Most assume that working in collections management is relatively harmless. I’d say that’s true most of the time. But then again, there are those days… read the story of Julie Blood, Collections and Exhibit Manager at the San Joaquin County Historical Society & Museum in Lodi, California:

Hand Grenade

Hand Grenade

It was back in August 2009. I had been working at the San Joaquin County Historical Society & Museum for about 8 months when a volunteer and I came across a box marked “ammunition”. It was a late Friday afternoon. We opened it up to find World War II era hand grenade (with pin and not secured!), a Japanese mortar round, and a canister that we assume based on the markings on it to be picric acid.

When this collection was first received by the museum in 2000, many of the potential objects were inspected by the San Joaquin County Sheriff’s Department and removed and detonated because they were deemed unsafe. For reasons unknown the current artifacts were either not inspected or deemed to be safe by the Sheriff’s Department. To this day I have no idea how or why these objects made it into the collection.

Japanese Mortar Round

Japanese Mortar Round

So Monday morning, I contacted the Sheriff’s Department and a deputy came to have a look at them immediately, but apparently, military equipment was not his area of expertise either and I was waiting for him to pull the pin or something, it was kind of scary… Finally he talked to his supervisor and they contacted the local Air Force base. They sent their ordnance team to the museum to pick up the objects, which we immediately deaccessioned.


I can tell you that sometimes ignorance is bliss because that was the longest weekend ever for me. I have since used these items as a teaching moment to point out to our docents, volunteers, and student tour groups about the hazards you sometimes find working in a museum. I hope to God that I never find anything like this again, that’s for sure. It gave us a really good scare!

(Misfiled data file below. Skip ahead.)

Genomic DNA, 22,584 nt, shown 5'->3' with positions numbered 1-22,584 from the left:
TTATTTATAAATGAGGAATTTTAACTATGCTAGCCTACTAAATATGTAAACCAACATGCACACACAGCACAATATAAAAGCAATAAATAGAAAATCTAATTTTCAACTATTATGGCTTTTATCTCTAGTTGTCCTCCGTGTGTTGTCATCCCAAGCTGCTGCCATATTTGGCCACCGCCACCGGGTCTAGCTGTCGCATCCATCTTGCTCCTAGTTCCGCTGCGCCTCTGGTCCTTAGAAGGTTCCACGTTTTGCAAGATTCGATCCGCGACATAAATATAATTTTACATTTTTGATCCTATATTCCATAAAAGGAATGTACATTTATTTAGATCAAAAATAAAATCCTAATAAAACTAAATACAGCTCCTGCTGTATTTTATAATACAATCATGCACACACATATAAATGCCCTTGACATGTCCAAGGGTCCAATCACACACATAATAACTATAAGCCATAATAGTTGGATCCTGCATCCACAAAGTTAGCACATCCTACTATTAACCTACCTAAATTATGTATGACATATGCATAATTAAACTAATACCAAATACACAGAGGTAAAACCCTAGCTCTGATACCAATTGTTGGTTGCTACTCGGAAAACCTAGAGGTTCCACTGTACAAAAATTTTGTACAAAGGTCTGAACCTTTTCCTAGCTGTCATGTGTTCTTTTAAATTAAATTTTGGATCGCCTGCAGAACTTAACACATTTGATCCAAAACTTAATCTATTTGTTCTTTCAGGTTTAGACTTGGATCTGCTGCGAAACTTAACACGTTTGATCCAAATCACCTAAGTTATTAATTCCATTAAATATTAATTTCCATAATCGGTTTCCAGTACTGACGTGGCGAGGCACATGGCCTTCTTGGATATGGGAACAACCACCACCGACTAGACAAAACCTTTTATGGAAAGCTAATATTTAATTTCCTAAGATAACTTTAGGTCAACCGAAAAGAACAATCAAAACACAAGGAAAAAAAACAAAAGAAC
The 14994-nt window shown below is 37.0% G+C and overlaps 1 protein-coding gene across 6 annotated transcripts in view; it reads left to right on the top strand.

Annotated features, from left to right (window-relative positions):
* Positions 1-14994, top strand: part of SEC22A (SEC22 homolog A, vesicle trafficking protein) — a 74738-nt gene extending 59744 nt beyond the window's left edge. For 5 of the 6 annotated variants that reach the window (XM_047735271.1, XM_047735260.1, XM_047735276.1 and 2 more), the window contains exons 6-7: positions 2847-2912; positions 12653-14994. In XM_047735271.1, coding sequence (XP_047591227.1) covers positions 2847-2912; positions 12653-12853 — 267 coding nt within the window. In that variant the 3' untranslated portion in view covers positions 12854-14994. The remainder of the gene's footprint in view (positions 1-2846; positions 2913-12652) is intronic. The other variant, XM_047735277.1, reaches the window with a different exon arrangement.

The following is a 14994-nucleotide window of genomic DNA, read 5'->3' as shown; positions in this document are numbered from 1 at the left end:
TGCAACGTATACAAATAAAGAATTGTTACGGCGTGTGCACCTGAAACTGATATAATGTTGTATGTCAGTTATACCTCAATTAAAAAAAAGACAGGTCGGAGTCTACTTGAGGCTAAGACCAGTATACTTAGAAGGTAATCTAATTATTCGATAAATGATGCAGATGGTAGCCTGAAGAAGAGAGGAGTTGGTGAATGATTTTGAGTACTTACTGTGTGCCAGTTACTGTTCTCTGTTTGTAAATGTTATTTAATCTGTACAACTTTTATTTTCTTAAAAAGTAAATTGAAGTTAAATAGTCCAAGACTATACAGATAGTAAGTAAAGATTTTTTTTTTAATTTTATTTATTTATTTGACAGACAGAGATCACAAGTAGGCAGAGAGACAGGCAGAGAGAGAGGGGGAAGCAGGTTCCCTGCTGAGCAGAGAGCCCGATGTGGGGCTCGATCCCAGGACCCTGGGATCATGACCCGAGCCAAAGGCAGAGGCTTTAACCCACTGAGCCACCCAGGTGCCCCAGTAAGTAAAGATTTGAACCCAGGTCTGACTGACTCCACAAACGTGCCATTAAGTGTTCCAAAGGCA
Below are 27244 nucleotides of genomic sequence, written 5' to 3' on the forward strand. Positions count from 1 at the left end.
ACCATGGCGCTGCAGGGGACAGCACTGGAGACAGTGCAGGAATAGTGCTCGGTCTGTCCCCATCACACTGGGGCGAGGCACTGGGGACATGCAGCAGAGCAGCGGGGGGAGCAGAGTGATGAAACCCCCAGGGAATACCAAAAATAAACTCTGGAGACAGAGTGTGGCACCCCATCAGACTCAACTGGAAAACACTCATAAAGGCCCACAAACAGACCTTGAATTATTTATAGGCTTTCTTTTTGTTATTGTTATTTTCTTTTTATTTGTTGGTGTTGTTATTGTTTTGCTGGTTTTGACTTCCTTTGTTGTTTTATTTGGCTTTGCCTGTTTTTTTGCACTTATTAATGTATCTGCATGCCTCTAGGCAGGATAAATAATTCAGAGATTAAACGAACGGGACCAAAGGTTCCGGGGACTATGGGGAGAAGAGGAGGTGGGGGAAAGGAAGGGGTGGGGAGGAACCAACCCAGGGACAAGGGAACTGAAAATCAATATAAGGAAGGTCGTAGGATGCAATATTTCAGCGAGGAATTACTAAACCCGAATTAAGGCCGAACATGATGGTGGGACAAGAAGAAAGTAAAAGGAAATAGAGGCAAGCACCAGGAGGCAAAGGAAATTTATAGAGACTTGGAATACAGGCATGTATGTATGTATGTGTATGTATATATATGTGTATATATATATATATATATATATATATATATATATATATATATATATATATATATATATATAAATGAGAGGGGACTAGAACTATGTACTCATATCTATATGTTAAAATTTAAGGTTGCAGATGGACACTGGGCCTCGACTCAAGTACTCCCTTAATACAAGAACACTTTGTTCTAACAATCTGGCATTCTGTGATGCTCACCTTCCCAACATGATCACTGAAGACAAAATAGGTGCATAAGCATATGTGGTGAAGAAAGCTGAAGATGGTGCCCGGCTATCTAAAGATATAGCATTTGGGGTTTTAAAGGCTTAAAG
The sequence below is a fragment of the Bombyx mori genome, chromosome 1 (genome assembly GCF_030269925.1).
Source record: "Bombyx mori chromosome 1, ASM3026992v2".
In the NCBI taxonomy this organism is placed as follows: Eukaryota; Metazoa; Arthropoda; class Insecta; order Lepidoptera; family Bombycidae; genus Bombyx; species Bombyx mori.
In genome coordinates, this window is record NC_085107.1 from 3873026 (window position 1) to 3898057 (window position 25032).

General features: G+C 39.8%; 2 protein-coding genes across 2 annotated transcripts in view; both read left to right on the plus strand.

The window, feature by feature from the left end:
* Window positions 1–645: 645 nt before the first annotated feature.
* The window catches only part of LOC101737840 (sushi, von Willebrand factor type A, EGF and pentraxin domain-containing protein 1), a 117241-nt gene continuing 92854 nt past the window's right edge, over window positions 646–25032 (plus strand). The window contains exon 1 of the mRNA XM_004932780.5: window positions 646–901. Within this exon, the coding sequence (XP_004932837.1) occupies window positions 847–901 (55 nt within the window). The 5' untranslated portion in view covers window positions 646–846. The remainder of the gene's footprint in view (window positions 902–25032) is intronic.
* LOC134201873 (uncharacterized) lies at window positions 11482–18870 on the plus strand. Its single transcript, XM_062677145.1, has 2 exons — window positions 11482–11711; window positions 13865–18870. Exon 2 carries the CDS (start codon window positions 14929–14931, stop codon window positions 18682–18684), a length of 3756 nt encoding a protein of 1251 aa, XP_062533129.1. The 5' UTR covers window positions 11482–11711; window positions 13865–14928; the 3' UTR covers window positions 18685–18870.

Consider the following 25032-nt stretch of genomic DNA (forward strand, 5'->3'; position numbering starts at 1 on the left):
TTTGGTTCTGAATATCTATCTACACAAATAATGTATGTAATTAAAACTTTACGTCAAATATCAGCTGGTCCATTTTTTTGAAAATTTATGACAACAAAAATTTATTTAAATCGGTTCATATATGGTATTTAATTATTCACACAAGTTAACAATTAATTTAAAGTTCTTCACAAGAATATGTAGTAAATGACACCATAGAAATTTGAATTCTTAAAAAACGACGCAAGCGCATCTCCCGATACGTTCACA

Julie Blood


The „Old Guard“ or why registrars are so picky about words

guard-206487_640Recently I took part in an interesting discussion on Linkedin that followed an article by Paul Orselli called „How Can Museums Shift, If The “Old Guard” Doesn’t Budge?“

It was a heated debate and suddenly it occurred to me that at least some of the disagreements sprung from different interpretations of the term „Old Guard“.

In regards to museums it can mean:

  • Decision-makers at the top of museums that have held this position for years.
  • Museum professionals who have been doing their job for many years.
  • People who hold tight to norms, procedures and practices that were established a long time ago.
  • People who are skeptical towards trying new things and believe it’s best to do things the way it’s always been done.

I bet your first reaction if you read that four points is: oh, yeah, I know those guys! And I guess this was exactly what Paul had in mind when he gave the title to his article. On a second look this isn’t half the homogenous description it seems to be. And this is where the issues start:

There are „old“ museums professionals who continuously try new things. There are decision-makers who would like to change their museum completely, from roof to cellar and don’t let anything be like it was before. There are young museum professionals who are skeptical towards new things and want to preserve their museum the way it is. There are museum professionals of all ages that believe that some norms, procedures and practices are in place for a good reason and should remain untouched – and are open at the same time for new ways in visitor engagement and outreach projects.